Craig's Zennor Churchway article with map  - no longer found
Ian Cooke's Tinners Way guide with maps - no longer found
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Stage 4 - Tinners Way - Cape Cornwall to Bosullow Common - 5.83 miles
The route starts at the Cape Cornwall National Trust car park, the last stage of the outward Zennor Churchway route having included the Cape itself.  You start with a steepish 600 yard climb on the road but then take a field path and lane into St. Just.  From St. Just a field path takes you down to Nancherrow, then there is another steepish 600 yard climb up No Go By Hill to No Go By Cottages.  Now itís all tracks and field paths to Bosullow Common, except for a short stretch of tarmac approaching Woon Gumpus Common and a final 500 yards to the Bosullow Common car park.  At No Go By Cottages you will have reached around 600 feet and will stay between 500 and 700 feet for the rest of the way.  Going is generally easy though Woon Gumpus Common but the path after Chûn Castle can be muddy. There are 16 stiles but only three hunting gates.  Major interest along the way is the antiquities Ė Tregeseal Stone Circle, Chûn Quoit and Castle, and Bosullow Trehyllys iron age settlement Ė but St. Just is well worth lingering in for its 'round' and its fascinating church.  Best views of the walk are from Chûn Quoit and Castle.  Best times to walk, depending on what you are looking for, are probably winter for the lower growth or summer for the heather but it will be an exhilarating walk at any time.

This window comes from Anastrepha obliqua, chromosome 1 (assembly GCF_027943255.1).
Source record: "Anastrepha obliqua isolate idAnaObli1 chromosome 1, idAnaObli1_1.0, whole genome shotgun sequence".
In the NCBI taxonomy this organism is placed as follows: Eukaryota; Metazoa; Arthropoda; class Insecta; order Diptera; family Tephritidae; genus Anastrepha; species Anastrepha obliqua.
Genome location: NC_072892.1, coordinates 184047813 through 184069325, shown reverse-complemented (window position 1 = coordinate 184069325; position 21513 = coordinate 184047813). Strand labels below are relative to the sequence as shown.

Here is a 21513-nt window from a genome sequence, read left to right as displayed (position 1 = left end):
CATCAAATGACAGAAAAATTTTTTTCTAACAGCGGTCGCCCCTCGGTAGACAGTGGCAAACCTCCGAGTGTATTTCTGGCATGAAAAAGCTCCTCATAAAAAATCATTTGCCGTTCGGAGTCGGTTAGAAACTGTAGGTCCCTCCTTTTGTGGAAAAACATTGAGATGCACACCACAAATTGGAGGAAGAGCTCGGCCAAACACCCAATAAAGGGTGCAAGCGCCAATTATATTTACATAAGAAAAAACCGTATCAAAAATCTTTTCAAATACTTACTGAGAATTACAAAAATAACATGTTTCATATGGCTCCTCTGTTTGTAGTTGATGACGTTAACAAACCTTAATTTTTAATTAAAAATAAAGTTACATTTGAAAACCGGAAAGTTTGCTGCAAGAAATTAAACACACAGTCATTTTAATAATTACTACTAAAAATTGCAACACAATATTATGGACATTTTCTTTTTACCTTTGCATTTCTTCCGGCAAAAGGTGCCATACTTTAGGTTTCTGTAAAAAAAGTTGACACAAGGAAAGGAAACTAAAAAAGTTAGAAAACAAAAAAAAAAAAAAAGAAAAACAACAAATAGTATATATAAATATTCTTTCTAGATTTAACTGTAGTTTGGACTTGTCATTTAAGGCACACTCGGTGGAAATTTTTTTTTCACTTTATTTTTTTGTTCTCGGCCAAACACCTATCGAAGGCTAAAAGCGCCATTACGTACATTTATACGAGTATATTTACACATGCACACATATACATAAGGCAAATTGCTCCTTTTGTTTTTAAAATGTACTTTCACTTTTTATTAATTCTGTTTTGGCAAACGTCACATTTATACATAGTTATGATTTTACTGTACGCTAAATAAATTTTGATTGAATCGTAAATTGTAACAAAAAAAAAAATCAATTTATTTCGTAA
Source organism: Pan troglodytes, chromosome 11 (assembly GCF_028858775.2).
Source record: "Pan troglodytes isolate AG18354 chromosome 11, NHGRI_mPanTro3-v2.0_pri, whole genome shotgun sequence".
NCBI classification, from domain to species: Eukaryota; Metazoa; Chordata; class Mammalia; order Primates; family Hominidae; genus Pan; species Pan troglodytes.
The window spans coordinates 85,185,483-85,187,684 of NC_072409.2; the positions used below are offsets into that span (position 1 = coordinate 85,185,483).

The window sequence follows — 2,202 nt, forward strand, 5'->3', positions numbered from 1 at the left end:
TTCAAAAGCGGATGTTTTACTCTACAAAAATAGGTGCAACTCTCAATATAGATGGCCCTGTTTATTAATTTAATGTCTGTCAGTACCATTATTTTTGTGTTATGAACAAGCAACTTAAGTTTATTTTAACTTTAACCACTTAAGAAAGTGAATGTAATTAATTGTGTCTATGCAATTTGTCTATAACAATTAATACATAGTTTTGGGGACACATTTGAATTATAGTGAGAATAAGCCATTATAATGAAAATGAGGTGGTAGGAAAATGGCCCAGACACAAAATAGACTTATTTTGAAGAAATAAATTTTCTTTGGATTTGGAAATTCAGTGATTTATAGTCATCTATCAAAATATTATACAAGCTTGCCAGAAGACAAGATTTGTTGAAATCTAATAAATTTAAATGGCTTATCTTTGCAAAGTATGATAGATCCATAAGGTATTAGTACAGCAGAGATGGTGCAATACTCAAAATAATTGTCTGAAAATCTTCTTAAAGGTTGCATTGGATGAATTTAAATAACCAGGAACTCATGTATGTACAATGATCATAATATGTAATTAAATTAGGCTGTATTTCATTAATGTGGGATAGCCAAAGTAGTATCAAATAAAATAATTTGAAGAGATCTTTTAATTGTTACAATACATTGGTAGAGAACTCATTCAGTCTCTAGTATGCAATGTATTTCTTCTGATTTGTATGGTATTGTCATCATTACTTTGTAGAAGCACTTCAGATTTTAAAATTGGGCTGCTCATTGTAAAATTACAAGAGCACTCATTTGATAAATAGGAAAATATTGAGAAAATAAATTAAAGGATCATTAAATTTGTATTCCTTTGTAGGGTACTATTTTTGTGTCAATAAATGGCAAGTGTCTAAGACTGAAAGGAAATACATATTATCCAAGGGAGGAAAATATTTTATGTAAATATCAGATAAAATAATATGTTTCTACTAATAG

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Tregeseal Stone Circle